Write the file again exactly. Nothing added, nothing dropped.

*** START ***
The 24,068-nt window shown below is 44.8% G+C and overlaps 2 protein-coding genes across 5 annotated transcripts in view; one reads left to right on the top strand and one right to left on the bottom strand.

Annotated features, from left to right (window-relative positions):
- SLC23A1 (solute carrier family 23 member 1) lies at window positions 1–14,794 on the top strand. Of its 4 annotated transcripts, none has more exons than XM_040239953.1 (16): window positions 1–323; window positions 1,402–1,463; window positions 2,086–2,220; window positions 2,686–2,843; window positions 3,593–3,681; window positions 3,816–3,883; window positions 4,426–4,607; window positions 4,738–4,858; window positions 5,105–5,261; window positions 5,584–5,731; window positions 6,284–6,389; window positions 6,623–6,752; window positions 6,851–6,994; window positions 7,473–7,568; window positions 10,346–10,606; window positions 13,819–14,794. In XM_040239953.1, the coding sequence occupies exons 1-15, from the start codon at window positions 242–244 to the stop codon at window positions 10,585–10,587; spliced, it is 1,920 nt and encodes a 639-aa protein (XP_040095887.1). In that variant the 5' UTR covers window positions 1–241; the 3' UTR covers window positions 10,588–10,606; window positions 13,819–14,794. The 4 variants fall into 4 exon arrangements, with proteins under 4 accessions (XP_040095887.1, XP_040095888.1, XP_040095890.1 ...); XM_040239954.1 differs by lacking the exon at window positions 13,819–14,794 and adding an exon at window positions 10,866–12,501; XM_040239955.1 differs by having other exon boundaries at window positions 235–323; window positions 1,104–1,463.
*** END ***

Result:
The 24,068-nt window shown below is 44.8% G+C and overlaps 2 protein-coding genes across 5 annotated transcripts in view; one reads left to right on the top strand and one right to left on the bottom strand.

Annotated features, from left to right (window-relative positions):
- SLC23A1 (solute carrier family 23 member 1) lies at window positions 1–14,794 on the top strand. Of its 4 annotated transcripts, none has more exons than XM_040239953.1 (16): window positions 1–323; window positions 1,402–1,463; window positions 2,086–2,220; window positions 2,686–2,843; window positions 3,593–3,681; window positions 3,816–3,883; window positions 4,426–4,607; window positions 4,738–4,858; window positions 5,105–5,261; window positions 5,584–5,731; window positions 6,284–6,389; window positions 6,623–6,752; window positions 6,851–6,994; window positions 7,473–7,568; window positions 10,346–10,606; window positions 13,819–14,794. In XM_040239953.1, the coding sequence occupies exons 1-15, from the start codon at window positions 242–244 to the stop codon at window positions 10,585–10,587; spliced, it is 1,920 nt and encodes a 639-aa protein (XP_040095887.1). In that variant the 5' UTR covers window positions 1–241; the 3' UTR covers window positions 10,588–10,606; window positions 13,819–14,794. The 4 variants fall into 4 exon arrangements, with proteins under 4 accessions (XP_040095887.1, XP_040095888.1, XP_040095890.1 ...); XM_040239954.1 differs by lacking the exon at window positions 13,819–14,794 and adding an exon at window positions 10,866–12,501; XM_040239955.1 differs by having other exon boundaries at window positions 235–323; window positions 1,104–1,463.